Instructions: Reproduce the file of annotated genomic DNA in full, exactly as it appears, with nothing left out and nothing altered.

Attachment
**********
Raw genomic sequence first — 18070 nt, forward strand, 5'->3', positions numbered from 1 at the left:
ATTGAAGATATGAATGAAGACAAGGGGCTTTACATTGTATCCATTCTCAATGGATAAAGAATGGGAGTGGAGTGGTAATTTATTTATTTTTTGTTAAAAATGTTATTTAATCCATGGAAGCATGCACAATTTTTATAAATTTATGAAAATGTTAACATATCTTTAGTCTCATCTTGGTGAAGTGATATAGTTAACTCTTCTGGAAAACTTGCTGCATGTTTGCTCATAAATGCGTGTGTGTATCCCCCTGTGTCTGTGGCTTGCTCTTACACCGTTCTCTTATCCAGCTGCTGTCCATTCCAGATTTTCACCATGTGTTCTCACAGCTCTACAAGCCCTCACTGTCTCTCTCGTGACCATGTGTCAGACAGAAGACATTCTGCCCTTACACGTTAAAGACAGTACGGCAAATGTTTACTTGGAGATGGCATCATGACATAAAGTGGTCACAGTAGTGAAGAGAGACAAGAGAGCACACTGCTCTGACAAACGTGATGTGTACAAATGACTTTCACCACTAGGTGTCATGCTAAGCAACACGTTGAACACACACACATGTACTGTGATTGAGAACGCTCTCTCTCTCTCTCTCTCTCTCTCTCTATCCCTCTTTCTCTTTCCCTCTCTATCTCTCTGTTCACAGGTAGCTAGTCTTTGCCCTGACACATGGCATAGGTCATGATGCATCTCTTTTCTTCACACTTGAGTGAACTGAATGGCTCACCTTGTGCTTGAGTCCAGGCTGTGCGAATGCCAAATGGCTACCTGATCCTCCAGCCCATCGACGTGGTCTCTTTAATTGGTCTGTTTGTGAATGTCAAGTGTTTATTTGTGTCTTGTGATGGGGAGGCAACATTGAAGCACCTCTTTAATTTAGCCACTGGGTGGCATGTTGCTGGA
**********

Raw genomic sequence first — 18070 nt, forward strand, 5'->3', positions numbered from 1 at the left:
ATTGAAGATATGAATGAAGACAAGGGGCTTTACATTGTATCCATTCTCAATGGATAAAGAATGGGAGTGGAGTGGTAATTTATTTATTTTTTGTTAAAAATGTTATTTAATCCATGGAAGCATGCACAATTTTTATAAATTTATGAAAATGTTAACATATCTTTAGTCTCATCTTGGTGAAGTGATATAGTTAACTCTTCTGGAAAACTTGCTGCATGTTTGCTCATAAATGCGTGTGTGTATCCCCCTGTGTCTGTGGCTTGCTCTTACACCGTTCTCTTATCCAGCTGCTGTCCATTCCAGATTTTCACCATGTGTTCTCACAGCTCTACAAGCCCTCACTGTCTCTCTCGTGACCATGTGTCAGACAGAAGACATTCTGCCCTTACACGTTAAAGACAGTACGGCAAATGTTTACTTGGAGATGGCATCATGACATAAAGTGGTCACAGTAGTGAAGAGAGACAAGAGAGCACACTGCTCTGACAAACGTGATGTGTACAAATGACTTTCACCACTAGGTGTCATGCTAAGCAACACGTTGAACACACACACATGTACTGTGATTGAGAACGCTCTCTCTCTCTCTCTCTCTCTCTCTCTATCCCTCTTTCTCTTTCCCTCTCTATCTCTCTGTTCACAGGTAGCTAGTCTTTGCCCTGACACATGGCATAGGTCATGATGCATCTCTTTTCTTCACACTTGAGTGAACTGAATGGCTCACCTTGTGCTTGAGTCCAGGCTGTGCGAATGCCAAATGGCTACCTGATCCTCCAGCCCATCGACGTGGTCTCTTTAATTGGTCTGTTTGTGAATGTCAAGTGTTTATTTGTGTCTTGTGATGGGGAGGCAACATTGAAGCACCTCTTTAATTTAGCCACTGGGTGGCATGTTGCTGGA